Press Release No. : 08/2008
Date : 25 April 2008
The Reserve Bank of Fiji Board announced that it is relaxing its Exchange Control policy but will continue to maintain the credit ceiling, following its meeting on 24 April 2008.
According to the Governor and Chairman of the Board Mr. Savenaca Narube, “The Bank undertook a comprehensive review of its monetary policy and exchange control guidelines. In this review, the Board took into account the state of the economy and the growth projected for the next two years, which were recently released by the Macroeconomic Policy Committee. The Board noted the decline in investment and the weak employment conditions. In addition, the Board clearly recognised that the pressure on Fiji’s balance of payments is not expected to abate, arising largely from the wide trade deficit. While the growth in exports projected for this year and the next two years is encouraging, it will not be sufficient to reduce the trade deficit in dollar terms, due to the country’s relatively larger import bill, which is expected to continue to increase due to higher world oil and food prices. As expected, as the economy recovers, imports have rebounded this year and against the small anticipated gain in exports, the trade imbalance is likely to worsen in 2008.”
The Chairman said that, “The Board noted that despite these very difficult economic conditions, Fiji’s foreign reserves stabilized in the second half of 2007 and increased to $959 million at the end of the year, from $880 million at the end of 2006. This generally indicated that the monetary policy package that is currently in place is having its desired effects of slowing down import demand. The Board however also recognised that the slowdown in imports was also a result of the overall contraction of the economy, the decline in investment and the cut in the government’s budget deficit.”
The Board was therefore of the view that the Bank’s existing policy is generally appropriate and should still be focused primarily on consolidating Fiji’s financial stability.
On the credit ceiling, the Board noted that the demand for credit is weak and the commercial banks’ lending is generally below the ceiling. Therefore, the commercial banks still have room to increase lending within the ceiling. Furthermore, the commercial banks are allowed to exceed this ceiling, but only on their lending to priority sectors of the economy, like investment. Hence, the credit ceiling is not restraining investment. In fact, it allows the banks to channel funds to the priority sectors of the economy while having an overall restraint on their lending to non priority areas. The imposition of the credit limit has also allowed the Bank to let liquidity rise, which has led to a reduction in interest rates, which should again support investment lending. The credit ceiling will therefore remain.”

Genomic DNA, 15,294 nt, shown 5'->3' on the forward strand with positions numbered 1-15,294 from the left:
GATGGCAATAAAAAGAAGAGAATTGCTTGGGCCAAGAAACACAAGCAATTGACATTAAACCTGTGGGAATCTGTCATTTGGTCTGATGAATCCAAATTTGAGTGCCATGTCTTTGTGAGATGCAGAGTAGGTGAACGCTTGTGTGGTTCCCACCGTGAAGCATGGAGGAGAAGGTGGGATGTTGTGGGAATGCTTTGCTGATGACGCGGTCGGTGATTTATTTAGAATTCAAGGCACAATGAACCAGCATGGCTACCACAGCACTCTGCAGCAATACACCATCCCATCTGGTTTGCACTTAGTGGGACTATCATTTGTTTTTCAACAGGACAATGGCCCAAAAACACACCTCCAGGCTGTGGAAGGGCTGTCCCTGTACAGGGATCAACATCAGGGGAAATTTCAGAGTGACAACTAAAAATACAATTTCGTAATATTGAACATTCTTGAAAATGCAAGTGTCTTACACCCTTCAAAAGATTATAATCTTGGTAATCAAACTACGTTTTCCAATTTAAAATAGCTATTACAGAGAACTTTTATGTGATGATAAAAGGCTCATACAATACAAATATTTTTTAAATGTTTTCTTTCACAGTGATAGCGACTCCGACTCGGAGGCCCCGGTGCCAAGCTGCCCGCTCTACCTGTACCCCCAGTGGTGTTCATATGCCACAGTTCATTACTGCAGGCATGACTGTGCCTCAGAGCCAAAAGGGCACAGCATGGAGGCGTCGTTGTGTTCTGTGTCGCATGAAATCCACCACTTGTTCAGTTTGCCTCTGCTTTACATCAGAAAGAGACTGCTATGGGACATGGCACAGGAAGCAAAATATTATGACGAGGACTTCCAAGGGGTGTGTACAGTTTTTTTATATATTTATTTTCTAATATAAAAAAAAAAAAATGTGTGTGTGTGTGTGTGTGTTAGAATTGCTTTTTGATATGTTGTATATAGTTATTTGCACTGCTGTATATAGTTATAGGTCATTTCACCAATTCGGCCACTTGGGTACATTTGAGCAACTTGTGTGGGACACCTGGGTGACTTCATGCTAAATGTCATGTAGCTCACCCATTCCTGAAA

However, to further assist investment and in light of the stability in foreign reserves, the Bank has decided to relax its exchange control guidelines on non-resident borrowing from local sources. Furthermore, these limits would no longer apply to borrowing up to $500,000. While this facility was only introduced at the beginning of the year, the Bank has decided to relax these limits to facilitate growth. This is anticipated to provide the much needed impetus to private sector investment. In relaxing these limits, the Bank has responded to the views of the private sector. The new local borrowing limits for non-resident companies are attached to this release.
In noting that the inflation rate has risen to over 7 percent, the Board recognized that the major factors were the soaring international oil and food prices, which were beyond the control of monetary management. In any case, the existing stance of monetary policy was already consistent with restraining inflationary pressures. If these inflationary pressures persist in the months ahead, it will be necessary for the Bank to revise upward its year end inflation forecast of 5.0 percent.”